Number 4. Prevents EPA Oversight Over Mountaintop Removal Mining

Fact: Mountaintop removal mining can be harmful to surrounding communities. Consider this study which found that kids born near these mining operations suffered from higher rates of birth defects. It is just common sense that protections be put in place to protect people from harms way. Unfortunately, a provision in the bill before the House would block the EPA's ability to rigorously review mining permits. It also prevents EPA representatives from relying on scientific evidence when evaluating these projects. Such measures, if passed, would endanger the public health.

Number 3. Not Enough Oil Inspections

A little more than a year ago, when the BP oil spill took place, we heard all this talk about increasing safety standards and preventing a similar catastrophe from ever happening again. Well, there goes that idea. Because of the way the proposed funding is structure, the bill could erase plans to increase inspections of oil facilities. If the measure passes, once again, the status quo will reign.

Number 2. Less Investment in Water Infrastructure

In recent weeks, we've talked a lot about water. Most recently, as part of Green The Block, we held a National Action Day to address America's water crisis. Studies have found that two-thirds of states will soon face water shortages. 20 million Americans get sick every year from drinking contaminated water due to untreated waste. And 250,000 water mains break annually because of crumbling infrastructure, wasting 1.7 trillion gallons of water a year. Clearly, there is a need for a stronger, more secure water system. Unfortunately, provisions in this bill could reduce funding, leading to roughly 400 fewer waste and drinking water projects. At a time when our nation needs the jobs and health security that investment in our infrastructure will provide, such proposals would clearly do more to harm America than help it.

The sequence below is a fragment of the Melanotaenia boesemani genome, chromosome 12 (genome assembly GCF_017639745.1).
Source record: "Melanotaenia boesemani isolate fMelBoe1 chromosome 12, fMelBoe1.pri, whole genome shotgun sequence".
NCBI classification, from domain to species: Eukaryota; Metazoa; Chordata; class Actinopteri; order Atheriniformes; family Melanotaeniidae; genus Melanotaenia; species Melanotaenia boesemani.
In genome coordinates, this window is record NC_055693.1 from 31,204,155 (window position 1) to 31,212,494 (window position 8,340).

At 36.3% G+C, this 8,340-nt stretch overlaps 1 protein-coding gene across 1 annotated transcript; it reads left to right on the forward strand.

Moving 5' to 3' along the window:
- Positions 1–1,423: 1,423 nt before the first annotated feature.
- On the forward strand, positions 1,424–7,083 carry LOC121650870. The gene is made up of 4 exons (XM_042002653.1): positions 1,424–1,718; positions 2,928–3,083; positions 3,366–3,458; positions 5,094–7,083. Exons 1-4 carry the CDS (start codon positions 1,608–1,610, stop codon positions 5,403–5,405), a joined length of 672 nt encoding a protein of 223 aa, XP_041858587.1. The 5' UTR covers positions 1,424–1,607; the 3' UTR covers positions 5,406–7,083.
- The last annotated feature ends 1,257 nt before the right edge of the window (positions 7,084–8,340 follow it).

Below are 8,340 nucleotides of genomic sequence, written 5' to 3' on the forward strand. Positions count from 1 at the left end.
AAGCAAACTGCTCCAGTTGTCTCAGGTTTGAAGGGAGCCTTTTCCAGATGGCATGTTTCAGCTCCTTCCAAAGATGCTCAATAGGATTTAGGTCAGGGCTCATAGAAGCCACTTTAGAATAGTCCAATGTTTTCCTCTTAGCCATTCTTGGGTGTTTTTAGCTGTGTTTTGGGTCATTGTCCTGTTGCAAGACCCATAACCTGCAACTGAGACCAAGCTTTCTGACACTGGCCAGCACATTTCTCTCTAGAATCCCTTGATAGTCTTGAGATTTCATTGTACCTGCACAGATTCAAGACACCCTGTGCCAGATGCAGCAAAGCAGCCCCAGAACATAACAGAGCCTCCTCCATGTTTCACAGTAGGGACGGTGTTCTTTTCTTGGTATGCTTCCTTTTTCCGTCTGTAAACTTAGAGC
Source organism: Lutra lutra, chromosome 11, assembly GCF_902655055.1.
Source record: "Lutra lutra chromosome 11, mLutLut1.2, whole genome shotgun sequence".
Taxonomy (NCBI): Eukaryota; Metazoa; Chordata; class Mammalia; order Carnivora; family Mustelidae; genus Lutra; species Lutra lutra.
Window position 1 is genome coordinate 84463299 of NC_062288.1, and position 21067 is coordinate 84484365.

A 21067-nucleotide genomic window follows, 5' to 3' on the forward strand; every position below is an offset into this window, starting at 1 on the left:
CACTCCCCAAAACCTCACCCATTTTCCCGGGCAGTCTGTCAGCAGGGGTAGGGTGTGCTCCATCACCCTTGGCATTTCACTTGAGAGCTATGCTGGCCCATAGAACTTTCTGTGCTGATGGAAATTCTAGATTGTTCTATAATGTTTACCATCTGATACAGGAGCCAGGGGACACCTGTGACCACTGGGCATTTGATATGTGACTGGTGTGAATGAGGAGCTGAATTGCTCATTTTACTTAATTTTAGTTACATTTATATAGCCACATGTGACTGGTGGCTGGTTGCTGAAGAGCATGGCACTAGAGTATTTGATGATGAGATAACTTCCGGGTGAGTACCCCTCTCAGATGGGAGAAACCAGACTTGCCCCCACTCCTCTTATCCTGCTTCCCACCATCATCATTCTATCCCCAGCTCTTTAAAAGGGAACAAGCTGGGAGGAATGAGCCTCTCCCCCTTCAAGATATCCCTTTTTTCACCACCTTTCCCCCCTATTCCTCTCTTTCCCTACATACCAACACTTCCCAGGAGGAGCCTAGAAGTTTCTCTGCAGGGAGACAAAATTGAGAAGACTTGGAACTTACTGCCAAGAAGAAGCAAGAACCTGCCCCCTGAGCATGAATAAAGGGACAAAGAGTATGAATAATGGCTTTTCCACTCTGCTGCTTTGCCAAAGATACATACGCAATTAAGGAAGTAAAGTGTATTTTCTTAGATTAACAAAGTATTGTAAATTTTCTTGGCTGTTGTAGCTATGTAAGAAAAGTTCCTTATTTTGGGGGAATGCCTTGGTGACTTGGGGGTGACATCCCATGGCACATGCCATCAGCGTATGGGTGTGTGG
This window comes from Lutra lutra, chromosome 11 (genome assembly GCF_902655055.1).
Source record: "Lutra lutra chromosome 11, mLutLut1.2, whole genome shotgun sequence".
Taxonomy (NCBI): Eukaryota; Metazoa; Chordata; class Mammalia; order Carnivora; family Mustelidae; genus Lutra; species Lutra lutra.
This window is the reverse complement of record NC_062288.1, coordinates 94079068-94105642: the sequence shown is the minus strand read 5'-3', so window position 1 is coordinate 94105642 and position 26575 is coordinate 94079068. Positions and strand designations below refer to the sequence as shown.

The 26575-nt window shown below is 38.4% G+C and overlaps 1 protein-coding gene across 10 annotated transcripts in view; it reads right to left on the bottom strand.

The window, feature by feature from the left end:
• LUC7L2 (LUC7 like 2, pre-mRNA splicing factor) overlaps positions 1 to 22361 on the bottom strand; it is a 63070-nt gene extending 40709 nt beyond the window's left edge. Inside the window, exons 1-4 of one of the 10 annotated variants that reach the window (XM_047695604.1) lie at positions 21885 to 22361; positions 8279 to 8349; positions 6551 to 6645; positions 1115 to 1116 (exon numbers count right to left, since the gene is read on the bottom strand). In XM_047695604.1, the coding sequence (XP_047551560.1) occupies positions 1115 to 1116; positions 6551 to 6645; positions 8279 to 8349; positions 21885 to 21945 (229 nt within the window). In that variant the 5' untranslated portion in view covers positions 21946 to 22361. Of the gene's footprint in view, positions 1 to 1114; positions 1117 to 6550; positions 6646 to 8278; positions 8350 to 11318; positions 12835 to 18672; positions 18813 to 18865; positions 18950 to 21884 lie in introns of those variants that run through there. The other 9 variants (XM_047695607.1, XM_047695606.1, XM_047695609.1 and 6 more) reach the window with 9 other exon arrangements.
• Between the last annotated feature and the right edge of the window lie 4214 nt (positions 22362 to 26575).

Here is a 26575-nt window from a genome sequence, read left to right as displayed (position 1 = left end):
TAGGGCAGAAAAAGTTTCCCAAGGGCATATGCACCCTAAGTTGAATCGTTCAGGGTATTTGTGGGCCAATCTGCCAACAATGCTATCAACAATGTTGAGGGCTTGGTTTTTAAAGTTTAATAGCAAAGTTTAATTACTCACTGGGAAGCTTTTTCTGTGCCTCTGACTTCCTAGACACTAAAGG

Number 1. Block Proposed Safeguards Against Power Plant Pollution

In March, the EPA announced its long-awaited standards to limit the mercury and air toxics emitted from power plants. According to the agency, the rule would prevent, on an annual basis, as many as 17,000 premature deaths and heart attacks, 120,000 cases of childhood asthma, and 12,000 emergency room visits. Needless to say, the consequences of waiting to implement these standards are enormous, as chronicled by Green For All's Cost of Delay website. Yet, the proposed House bill would do just that: block the EPA from enacting these pollution rules. It's time that the House views the proposed budget cuts as more than just numbers on a page. Behind these numbers are people's lives; our families, friends and neighbors will be impacted by the decisions made in Washington. That's why we must all urge the House to reject these proposed cuts to our environment, and instead put forth a responsible budget that protects people not polluters.